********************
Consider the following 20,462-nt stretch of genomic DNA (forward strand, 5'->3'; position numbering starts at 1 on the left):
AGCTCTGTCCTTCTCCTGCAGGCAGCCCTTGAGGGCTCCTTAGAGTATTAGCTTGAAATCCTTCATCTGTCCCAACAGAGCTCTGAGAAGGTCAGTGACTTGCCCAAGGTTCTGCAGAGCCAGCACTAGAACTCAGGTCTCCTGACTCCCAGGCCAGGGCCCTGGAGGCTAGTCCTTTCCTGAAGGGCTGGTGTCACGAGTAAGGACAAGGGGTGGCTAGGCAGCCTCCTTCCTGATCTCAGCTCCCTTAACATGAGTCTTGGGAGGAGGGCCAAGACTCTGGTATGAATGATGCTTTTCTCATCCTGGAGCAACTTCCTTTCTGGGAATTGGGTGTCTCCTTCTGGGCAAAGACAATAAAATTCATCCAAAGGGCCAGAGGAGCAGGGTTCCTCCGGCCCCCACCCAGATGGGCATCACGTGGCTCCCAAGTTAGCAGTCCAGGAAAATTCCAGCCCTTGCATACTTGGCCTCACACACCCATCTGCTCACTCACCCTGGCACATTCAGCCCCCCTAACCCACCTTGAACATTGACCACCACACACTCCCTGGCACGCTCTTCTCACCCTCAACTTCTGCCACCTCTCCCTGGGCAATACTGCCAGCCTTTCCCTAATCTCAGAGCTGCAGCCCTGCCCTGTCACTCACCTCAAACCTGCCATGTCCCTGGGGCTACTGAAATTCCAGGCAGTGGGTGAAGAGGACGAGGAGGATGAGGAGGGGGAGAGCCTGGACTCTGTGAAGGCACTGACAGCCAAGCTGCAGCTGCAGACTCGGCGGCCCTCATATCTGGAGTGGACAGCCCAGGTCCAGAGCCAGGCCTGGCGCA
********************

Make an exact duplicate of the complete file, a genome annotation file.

Consider the following 20,462-nt stretch of genomic DNA (forward strand, 5'->3'; position numbering starts at 1 on the left):
AGCTCTGTCCTTCTCCTGCAGGCAGCCCTTGAGGGCTCCTTAGAGTATTAGCTTGAAATCCTTCATCTGTCCCAACAGAGCTCTGAGAAGGTCAGTGACTTGCCCAAGGTTCTGCAGAGCCAGCACTAGAACTCAGGTCTCCTGACTCCCAGGCCAGGGCCCTGGAGGCTAGTCCTTTCCTGAAGGGCTGGTGTCACGAGTAAGGACAAGGGGTGGCTAGGCAGCCTCCTTCCTGATCTCAGCTCCCTTAACATGAGTCTTGGGAGGAGGGCCAAGACTCTGGTATGAATGATGCTTTTCTCATCCTGGAGCAACTTCCTTTCTGGGAATTGGGTGTCTCCTTCTGGGCAAAGACAATAAAATTCATCCAAAGGGCCAGAGGAGCAGGGTTCCTCCGGCCCCCACCCAGATGGGCATCACGTGGCTCCCAAGTTAGCAGTCCAGGAAAATTCCAGCCCTTGCATACTTGGCCTCACACACCCATCTGCTCACTCACCCTGGCACATTCAGCCCCCCTAACCCACCTTGAACATTGACCACCACACACTCCCTGGCACGCTCTTCTCACCCTCAACTTCTGCCACCTCTCCCTGGGCAATACTGCCAGCCTTTCCCTAATCTCAGAGCTGCAGCCCTGCCCTGTCACTCACCTCAAACCTGCCATGTCCCTGGGGCTACTGAAATTCCAGGCAGTGGGTGAAGAGGACGAGGAGGATGAGGAGGGGGAGAGCCTGGACTCTGTGAAGGCACTGACAGCCAAGCTGCAGCTGCAGACTCGGCGGCCCTCATATCTGGAGTGGACAGCCCAGGTCCAGAGCCAGGCCTGGCGCA